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Active Spread Trade in Wheat Markets, Analyst Says

KC, Chicago Wheat front-month contracts only a nickel apart.

Wheat markets moved in choppy price action this week, with the main feature being spread action. Chicago surged higher against Kansas City, pushing into new highs.

Chicago wheat lost to corn just a few cents. So, of course, Kansas City really lost to corn, with front months now only about a nickel apart.

Lower quality hard red winter wheat from the southern Plains is seeing more movement into cattle feedyards, being a cheaper alternative to corn. USDA will likely increase wheat feed usage again, if not in Monday’s report, then in later reports.

Monday’s supply/demand report is expected to be a major market mover, with a huge – and very important – amount of data included. The much-anticipated planted and harvested acreage numbers for corn and soybeans will be most important.  

These numbers are expected to include the prevent plant and failed acreage, which has been a huge unknown so far this year. Of course, wheat numbers are always important, but they will take a back seat to the row crops this month.

With tightening corn stocks and plentiful feed wheat supplies (primarily hard red winter wheat), wheat price action has been closely tied to corn this year and will likely remain so for the marketing year. Kansas City futures have been unable to shake the pressure from Chicago wheat or corn, and it will likely be next year’s crop before it has a chance to recover those losses.

Export sales were a respectable 487 TMT, with spring wheat sales making up 225 TMT of them. We see that China bought a 60-TMT cargo of spring wheat; hopefully it won’t get cancelled as the trade war spirals out of control.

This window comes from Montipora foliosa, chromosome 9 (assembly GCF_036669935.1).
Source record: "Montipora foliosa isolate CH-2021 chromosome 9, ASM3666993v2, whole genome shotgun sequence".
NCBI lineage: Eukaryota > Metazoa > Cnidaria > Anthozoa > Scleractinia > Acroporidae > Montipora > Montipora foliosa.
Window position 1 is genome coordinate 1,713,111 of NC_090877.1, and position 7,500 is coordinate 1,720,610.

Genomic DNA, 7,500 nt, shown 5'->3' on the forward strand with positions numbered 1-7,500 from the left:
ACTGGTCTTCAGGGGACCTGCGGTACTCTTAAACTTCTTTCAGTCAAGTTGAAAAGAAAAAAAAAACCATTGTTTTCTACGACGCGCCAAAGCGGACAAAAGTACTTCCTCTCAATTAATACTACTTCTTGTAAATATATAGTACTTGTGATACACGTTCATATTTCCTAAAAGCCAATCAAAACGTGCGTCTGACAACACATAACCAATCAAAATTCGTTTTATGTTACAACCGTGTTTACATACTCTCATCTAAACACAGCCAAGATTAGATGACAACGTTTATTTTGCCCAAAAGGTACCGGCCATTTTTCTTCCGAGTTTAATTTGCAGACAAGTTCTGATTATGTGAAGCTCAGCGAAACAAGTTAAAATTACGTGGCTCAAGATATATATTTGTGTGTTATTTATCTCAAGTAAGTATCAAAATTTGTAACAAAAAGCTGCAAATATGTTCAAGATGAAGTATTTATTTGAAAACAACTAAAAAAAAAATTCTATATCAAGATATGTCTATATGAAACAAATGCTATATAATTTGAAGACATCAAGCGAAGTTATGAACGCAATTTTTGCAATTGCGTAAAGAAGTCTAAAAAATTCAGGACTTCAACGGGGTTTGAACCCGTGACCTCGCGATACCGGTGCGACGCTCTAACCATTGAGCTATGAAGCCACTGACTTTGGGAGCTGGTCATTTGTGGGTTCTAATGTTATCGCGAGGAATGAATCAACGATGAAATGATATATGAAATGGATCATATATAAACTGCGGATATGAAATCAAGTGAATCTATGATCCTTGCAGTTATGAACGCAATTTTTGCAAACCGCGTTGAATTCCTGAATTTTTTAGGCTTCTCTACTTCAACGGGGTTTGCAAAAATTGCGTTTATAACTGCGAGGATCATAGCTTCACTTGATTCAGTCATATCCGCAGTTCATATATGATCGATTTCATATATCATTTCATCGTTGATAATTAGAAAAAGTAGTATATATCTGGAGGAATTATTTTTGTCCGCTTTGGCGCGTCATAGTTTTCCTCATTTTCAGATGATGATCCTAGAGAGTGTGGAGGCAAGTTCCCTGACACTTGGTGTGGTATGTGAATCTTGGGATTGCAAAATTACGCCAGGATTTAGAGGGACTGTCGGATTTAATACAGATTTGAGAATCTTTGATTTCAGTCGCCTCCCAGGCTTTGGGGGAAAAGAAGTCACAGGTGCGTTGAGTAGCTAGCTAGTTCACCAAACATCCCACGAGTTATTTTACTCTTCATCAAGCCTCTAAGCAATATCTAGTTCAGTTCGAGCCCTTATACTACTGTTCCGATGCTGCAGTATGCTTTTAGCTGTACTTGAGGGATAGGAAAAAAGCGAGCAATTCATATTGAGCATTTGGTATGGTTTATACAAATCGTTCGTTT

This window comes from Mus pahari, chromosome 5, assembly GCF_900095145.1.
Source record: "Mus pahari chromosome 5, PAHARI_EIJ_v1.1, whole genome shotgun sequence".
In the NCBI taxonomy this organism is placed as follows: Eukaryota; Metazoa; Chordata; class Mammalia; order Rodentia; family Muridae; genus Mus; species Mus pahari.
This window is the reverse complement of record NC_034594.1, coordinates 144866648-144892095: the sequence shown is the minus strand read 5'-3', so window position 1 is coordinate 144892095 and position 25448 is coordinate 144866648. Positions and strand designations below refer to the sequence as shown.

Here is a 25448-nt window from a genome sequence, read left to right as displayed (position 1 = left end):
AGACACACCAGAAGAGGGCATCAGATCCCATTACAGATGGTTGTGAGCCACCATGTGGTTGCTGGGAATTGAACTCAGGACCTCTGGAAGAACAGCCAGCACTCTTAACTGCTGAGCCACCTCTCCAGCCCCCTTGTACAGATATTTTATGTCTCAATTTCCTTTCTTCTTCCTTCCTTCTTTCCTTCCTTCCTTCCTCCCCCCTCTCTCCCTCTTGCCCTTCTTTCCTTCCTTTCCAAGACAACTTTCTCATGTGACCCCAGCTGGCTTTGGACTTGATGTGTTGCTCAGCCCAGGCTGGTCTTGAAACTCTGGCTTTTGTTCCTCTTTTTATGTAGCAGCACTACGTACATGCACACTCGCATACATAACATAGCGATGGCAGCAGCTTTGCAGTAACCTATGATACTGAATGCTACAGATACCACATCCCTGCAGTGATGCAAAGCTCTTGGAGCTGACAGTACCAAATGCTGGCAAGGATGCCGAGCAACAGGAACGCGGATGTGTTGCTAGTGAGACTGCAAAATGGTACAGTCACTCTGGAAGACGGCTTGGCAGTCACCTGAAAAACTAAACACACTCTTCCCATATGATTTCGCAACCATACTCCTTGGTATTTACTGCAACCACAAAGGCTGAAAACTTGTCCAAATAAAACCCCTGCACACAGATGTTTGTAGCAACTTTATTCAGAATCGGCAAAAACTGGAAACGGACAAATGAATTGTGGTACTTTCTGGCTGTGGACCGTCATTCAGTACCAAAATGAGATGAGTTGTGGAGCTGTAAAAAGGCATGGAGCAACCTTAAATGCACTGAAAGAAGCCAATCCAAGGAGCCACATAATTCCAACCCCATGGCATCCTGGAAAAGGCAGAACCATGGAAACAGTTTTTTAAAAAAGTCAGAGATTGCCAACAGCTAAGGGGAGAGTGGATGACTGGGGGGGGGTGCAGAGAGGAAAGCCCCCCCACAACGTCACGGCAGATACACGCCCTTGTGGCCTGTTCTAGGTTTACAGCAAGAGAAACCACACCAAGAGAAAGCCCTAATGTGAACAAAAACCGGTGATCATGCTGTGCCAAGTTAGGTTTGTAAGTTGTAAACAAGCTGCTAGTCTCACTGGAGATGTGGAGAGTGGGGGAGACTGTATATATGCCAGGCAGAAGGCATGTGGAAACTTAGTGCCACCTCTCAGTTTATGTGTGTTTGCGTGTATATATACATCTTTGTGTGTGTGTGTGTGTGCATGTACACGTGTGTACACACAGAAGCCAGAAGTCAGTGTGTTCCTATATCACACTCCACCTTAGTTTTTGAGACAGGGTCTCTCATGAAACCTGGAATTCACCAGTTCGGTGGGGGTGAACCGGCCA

World wheat prices have stabilized over the last few weeks as the Northern Hemisphere winter wheat harvest winds down. We get a good look at the competition from the Egyptian purchases, and they’ve been active for several weeks. This week, Egypt purchased 415 TMT with all of it coming out of the Black Sea. 60 TMT went to Romania, 115 TMT to Ukraine, and 240 TMT to Russia.

This is the first time this marketing year that Russia has dominated an Egyptian tender. They’ve had a slow start to their export program with lower-than-expected yields and quality from their southern region. But the trade fully expects them to be as aggressive throughout the marketing year as they were last year, with production close to last year’s levels.

Spring wheat harvest will be in full swing soon, with high expectations for yield and quality. The market feels comfortable with world supply, for both quality and feed wheat, and sees the U.S. as not very competitive in the broader world market. That is expected to be dominated by the Black Sea and Europe. We don’t see major issues with the Southern Hemisphere production outlook, other than Australia hasn’t quite shaken the drought cycle.

Wheat will ultimately follow corn, and Monday’s report will set the tone for corn. So, we wait for the supply/demand report and then reassess wheat’s outlook.

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